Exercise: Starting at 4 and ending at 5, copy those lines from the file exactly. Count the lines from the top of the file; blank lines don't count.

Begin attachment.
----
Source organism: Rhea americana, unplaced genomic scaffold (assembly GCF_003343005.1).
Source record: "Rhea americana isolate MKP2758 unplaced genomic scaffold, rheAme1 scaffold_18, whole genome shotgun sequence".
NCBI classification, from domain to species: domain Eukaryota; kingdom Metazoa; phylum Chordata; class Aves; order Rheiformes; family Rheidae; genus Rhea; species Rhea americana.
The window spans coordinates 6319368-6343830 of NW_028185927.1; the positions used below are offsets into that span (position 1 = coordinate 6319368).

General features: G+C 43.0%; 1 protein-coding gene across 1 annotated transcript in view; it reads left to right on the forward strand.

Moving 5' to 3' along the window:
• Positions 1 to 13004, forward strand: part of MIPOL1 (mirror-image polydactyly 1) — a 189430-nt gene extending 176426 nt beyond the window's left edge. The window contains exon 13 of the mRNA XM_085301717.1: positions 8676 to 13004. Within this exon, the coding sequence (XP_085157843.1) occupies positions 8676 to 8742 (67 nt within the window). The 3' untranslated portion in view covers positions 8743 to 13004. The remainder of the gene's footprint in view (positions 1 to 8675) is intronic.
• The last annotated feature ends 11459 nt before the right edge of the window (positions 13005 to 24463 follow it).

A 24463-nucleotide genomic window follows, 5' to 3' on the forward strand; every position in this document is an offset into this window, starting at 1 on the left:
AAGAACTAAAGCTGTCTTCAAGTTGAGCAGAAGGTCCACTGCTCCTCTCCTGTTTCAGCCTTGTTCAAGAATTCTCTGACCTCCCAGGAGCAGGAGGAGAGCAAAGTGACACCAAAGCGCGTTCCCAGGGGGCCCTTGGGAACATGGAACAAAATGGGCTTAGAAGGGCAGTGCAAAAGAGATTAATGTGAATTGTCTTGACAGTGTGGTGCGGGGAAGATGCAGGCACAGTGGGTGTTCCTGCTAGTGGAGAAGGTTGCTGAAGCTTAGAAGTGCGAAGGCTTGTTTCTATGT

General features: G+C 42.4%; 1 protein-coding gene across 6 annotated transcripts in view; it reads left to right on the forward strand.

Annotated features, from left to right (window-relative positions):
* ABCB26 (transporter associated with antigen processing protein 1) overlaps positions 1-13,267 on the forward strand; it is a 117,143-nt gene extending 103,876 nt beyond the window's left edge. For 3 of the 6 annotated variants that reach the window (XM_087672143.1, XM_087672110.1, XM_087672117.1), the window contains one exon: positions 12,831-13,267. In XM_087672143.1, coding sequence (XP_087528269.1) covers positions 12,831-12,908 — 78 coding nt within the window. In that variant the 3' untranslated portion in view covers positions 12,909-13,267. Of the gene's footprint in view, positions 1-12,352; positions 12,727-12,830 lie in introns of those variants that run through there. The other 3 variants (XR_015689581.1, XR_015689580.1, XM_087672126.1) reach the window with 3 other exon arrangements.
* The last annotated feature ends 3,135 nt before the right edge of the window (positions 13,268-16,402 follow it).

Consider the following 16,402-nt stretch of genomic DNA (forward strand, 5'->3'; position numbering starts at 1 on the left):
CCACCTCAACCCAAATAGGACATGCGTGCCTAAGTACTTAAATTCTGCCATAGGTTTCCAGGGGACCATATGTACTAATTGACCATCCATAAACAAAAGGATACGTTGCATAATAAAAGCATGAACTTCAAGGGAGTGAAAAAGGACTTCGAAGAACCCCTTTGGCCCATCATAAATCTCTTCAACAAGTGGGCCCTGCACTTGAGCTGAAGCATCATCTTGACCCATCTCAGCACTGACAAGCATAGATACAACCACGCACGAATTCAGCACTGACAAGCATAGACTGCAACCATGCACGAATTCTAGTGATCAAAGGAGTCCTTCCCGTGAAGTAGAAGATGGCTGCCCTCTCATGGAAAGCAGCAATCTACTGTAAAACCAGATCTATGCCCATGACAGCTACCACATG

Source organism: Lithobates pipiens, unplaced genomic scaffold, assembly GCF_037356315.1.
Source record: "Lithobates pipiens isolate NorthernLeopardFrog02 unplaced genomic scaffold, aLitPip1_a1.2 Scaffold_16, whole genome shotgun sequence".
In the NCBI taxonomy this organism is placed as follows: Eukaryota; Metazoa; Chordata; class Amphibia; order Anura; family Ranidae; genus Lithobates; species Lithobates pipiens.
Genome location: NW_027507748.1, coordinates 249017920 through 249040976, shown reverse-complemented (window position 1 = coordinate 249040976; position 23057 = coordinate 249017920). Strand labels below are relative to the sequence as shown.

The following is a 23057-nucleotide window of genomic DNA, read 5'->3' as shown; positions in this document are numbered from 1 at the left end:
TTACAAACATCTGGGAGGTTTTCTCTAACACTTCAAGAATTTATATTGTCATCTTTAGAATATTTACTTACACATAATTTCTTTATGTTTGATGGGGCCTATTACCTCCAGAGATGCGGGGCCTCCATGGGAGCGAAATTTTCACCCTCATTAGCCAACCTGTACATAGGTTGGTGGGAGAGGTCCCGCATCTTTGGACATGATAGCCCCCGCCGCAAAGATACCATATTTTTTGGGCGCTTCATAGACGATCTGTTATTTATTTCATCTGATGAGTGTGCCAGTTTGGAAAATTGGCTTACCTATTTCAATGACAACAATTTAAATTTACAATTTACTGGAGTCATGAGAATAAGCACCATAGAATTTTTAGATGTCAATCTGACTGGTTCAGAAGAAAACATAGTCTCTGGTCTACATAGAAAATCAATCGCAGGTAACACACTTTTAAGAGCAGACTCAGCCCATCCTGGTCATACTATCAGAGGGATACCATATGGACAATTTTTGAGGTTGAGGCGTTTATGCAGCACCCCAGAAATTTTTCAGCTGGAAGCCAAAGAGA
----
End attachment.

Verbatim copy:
The window spans coordinates 6319368-6343830 of NW_028185927.1; the positions used below are offsets into that span (position 1 = coordinate 6319368).

General features: G+C 43.0%; 1 protein-coding gene across 1 annotated transcript in view; it reads left to right on the forward strand.